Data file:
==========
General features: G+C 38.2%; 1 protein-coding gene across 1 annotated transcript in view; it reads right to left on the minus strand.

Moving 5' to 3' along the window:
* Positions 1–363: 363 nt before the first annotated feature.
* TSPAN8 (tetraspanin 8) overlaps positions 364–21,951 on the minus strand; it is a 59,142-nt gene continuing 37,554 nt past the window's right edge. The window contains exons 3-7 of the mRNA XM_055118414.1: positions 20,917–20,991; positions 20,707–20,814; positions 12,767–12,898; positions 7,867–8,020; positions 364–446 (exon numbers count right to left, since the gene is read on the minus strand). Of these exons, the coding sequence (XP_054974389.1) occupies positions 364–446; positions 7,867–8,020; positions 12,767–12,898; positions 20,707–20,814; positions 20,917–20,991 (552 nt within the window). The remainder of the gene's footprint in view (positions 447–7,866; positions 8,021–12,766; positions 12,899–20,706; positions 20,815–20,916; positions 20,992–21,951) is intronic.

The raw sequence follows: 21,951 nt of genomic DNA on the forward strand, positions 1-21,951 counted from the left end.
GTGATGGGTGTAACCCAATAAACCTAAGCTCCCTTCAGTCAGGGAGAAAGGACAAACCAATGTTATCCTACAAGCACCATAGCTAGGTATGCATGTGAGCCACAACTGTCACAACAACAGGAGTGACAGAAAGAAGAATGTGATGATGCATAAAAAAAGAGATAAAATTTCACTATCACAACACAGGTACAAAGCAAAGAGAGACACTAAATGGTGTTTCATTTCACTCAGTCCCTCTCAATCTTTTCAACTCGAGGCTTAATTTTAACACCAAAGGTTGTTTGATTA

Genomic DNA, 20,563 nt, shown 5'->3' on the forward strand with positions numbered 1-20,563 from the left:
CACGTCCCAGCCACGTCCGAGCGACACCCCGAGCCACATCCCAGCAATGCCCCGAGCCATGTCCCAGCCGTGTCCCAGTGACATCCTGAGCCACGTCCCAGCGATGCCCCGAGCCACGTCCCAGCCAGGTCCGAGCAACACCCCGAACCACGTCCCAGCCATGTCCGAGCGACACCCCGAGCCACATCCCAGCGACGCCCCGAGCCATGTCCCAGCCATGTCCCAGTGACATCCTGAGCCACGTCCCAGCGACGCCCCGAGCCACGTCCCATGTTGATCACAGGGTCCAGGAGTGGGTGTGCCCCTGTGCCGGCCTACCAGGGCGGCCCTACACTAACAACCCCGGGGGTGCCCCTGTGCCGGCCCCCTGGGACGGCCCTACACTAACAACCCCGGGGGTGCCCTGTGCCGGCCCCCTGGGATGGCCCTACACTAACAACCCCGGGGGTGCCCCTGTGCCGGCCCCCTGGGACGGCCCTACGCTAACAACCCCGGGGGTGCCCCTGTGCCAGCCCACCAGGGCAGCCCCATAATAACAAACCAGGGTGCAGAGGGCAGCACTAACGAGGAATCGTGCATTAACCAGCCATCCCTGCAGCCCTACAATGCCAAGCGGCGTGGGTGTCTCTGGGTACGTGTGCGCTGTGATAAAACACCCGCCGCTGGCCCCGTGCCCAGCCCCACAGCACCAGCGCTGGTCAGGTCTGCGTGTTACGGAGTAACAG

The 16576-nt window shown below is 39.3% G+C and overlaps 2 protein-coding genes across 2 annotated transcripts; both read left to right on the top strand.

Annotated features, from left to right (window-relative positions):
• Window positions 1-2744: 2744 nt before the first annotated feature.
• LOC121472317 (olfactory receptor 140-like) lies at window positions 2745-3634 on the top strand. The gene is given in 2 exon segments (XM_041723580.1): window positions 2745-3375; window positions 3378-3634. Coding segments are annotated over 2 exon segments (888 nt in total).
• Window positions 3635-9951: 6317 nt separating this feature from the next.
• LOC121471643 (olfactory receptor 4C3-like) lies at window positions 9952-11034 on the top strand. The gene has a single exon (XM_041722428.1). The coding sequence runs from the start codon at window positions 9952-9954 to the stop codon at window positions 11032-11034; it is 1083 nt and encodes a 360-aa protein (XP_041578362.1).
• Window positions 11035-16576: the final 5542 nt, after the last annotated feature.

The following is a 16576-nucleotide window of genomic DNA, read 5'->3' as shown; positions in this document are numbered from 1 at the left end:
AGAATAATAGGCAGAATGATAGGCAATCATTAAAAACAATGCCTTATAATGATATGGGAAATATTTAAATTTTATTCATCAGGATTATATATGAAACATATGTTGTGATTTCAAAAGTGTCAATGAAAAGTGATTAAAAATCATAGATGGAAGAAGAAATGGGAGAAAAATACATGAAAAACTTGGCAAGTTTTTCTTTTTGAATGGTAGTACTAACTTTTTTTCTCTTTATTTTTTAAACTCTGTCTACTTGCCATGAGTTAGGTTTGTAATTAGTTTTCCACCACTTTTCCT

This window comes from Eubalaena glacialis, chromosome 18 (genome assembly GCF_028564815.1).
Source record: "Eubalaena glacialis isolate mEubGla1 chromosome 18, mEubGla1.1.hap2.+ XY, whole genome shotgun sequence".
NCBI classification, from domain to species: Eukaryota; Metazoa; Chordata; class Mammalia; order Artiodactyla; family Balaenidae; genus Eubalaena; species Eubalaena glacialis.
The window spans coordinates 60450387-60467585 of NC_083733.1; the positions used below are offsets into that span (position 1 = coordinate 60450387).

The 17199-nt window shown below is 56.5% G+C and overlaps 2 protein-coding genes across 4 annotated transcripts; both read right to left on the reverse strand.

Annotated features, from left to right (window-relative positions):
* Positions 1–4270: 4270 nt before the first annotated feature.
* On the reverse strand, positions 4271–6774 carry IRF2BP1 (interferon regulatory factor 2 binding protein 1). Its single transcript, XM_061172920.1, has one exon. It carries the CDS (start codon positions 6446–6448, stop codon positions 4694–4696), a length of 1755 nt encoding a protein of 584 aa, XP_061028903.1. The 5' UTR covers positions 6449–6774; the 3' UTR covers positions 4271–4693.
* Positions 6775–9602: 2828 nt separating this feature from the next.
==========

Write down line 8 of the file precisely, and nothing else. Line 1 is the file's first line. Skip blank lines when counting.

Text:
CACGTCCCAGCCACGTCCGAGCGACACCCCGAGCCACATCCCAGCAATGCCCCGAGCCATGTCCCAGCCGTGTCCCAGTGACATCCTGAGCCACGTCCCAGCGATGCCCCGAGCCACGTCCCAGCCAGGTCCGAGCAACACCCCGAACCACGTCCCAGCCATGTCCGAGCGACACCCCGAGCCACATCCCAGCGACGCCCCGAGCCATGTCCCAGCCATGTCCCAGTGACATCCTGAGCCACGTCCCAGCGACGCCCCGAGCCACGTCCCATGTTGATCACAGGGTCCAGGAGTGGGTGTGCCCCTGTGCCGGCCTACCAGGGCGGCCCTACACTAACAACCCCGGGGGTGCCCCTGTGCCGGCCCCCTGGGACGGCCCTACACTAACAACCCCGGGGGTGCCCTGTGCCGGCCCCCTGGGATGGCCCTACACTAACAACCCCGGGGGTGCCCCTGTGCCGGCCCCCTGGGACGGCCCTACGCTAACAACCCCGGGGGTGCCCCTGTGCCAGCCCACCAGGGCAGCCCCATAATAACAAACCAGGGTGCAGAGGGCAGCACTAACGAGGAATCGTGCATTAACCAGCCATCCCTGCAGCCCTACAATGCCAAGCGGCGTGGGTGTCTCTGGGTACGTGTGCGCTGTGATAAAACACCCGCCGCTGGCCCCGTGCCCAGCCCCACAGCACCAGCGCTGGTCAGGTCTGCGTGTTACGGAGTAACAG